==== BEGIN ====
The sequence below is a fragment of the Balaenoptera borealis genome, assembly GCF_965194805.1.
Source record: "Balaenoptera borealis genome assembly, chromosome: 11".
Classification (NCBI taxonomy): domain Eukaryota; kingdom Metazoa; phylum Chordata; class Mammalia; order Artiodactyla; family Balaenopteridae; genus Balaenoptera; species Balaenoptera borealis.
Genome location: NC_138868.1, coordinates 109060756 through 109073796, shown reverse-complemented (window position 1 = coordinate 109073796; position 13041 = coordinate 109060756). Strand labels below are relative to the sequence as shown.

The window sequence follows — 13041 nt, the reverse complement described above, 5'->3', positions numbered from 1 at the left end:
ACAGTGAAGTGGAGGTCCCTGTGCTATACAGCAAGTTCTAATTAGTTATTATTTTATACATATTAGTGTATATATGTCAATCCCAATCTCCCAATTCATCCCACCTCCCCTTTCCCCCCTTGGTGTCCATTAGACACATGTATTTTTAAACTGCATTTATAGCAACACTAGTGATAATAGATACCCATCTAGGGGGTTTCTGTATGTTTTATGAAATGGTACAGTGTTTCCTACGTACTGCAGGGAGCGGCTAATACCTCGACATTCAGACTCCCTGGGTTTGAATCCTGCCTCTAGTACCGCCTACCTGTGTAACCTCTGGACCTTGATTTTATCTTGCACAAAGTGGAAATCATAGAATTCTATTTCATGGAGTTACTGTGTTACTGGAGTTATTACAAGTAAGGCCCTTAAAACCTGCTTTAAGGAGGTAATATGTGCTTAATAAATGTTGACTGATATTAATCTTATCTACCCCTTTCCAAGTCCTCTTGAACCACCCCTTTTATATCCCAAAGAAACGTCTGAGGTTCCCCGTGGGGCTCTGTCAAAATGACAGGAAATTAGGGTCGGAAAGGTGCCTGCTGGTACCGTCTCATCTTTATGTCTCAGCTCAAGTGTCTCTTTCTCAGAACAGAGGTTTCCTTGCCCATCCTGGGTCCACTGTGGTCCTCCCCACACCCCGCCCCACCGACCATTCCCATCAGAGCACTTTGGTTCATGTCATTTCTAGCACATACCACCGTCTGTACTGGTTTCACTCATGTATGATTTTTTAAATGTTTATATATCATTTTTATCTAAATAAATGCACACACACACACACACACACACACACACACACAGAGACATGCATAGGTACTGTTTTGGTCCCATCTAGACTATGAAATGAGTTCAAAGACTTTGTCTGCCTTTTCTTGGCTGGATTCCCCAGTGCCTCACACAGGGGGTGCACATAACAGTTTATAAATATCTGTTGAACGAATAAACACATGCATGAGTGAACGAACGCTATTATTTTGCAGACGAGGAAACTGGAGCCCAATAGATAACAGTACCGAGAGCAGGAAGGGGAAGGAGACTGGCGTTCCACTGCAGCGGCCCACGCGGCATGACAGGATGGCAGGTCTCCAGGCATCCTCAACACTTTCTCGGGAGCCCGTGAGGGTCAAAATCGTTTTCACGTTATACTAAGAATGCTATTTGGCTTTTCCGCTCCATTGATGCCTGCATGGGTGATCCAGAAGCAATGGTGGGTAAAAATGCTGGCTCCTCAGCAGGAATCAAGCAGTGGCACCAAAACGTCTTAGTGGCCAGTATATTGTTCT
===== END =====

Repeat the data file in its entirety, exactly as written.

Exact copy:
The sequence below is a fragment of the Balaenoptera borealis genome, assembly GCF_965194805.1.
Source record: "Balaenoptera borealis genome assembly, chromosome: 11".
Classification (NCBI taxonomy): domain Eukaryota; kingdom Metazoa; phylum Chordata; class Mammalia; order Artiodactyla; family Balaenopteridae; genus Balaenoptera; species Balaenoptera borealis.
Genome location: NC_138868.1, coordinates 109060756 through 109073796, shown reverse-complemented (window position 1 = coordinate 109073796; position 13041 = coordinate 109060756). Strand labels below are relative to the sequence as shown.

The window sequence follows — 13041 nt, the reverse complement described above, 5'->3', positions numbered from 1 at the left end:
ACAGTGAAGTGGAGGTCCCTGTGCTATACAGCAAGTTCTAATTAGTTATTATTTTATACATATTAGTGTATATATGTCAATCCCAATCTCCCAATTCATCCCACCTCCCCTTTCCCCCCTTGGTGTCCATTAGACACATGTATTTTTAAACTGCATTTATAGCAACACTAGTGATAATAGATACCCATCTAGGGGGTTTCTGTATGTTTTATGAAATGGTACAGTGTTTCCTACGTACTGCAGGGAGCGGCTAATACCTCGACATTCAGACTCCCTGGGTTTGAATCCTGCCTCTAGTACCGCCTACCTGTGTAACCTCTGGACCTTGATTTTATCTTGCACAAAGTGGAAATCATAGAATTCTATTTCATGGAGTTACTGTGTTACTGGAGTTATTACAAGTAAGGCCCTTAAAACCTGCTTTAAGGAGGTAATATGTGCTTAATAAATGTTGACTGATATTAATCTTATCTACCCCTTTCCAAGTCCTCTTGAACCACCCCTTTTATATCCCAAAGAAACGTCTGAGGTTCCCCGTGGGGCTCTGTCAAAATGACAGGAAATTAGGGTCGGAAAGGTGCCTGCTGGTACCGTCTCATCTTTATGTCTCAGCTCAAGTGTCTCTTTCTCAGAACAGAGGTTTCCTTGCCCATCCTGGGTCCACTGTGGTCCTCCCCACACCCCGCCCCACCGACCATTCCCATCAGAGCACTTTGGTTCATGTCATTTCTAGCACATACCACCGTCTGTACTGGTTTCACTCATGTATGATTTTTTAAATGTTTATATATCATTTTTATCTAAATAAATGCACACACACACACACACACACACACACACACACAGAGACATGCATAGGTACTGTTTTGGTCCCATCTAGACTATGAAATGAGTTCAAAGACTTTGTCTGCCTTTTCTTGGCTGGATTCCCCAGTGCCTCACACAGGGGGTGCACATAACAGTTTATAAATATCTGTTGAACGAATAAACACATGCATGAGTGAACGAACGCTATTATTTTGCAGACGAGGAAACTGGAGCCCAATAGATAACAGTACCGAGAGCAGGAAGGGGAAGGAGACTGGCGTTCCACTGCAGCGGCCCACGCGGCATGACAGGATGGCAGGTCTCCAGGCATCCTCAACACTTTCTCGGGAGCCCGTGAGGGTCAAAATCGTTTTCACGTTATACTAAGAATGCTATTTGGCTTTTCCGCTCCATTGATGCCTGCATGGGTGATCCAGAAGCAATGGTGGGTAAAAATGCTGGCTCCTCAGCAGGAATCAAGCAGTGGCACCAAAACGTCTTAGTGGCCAGTATATTGTTCT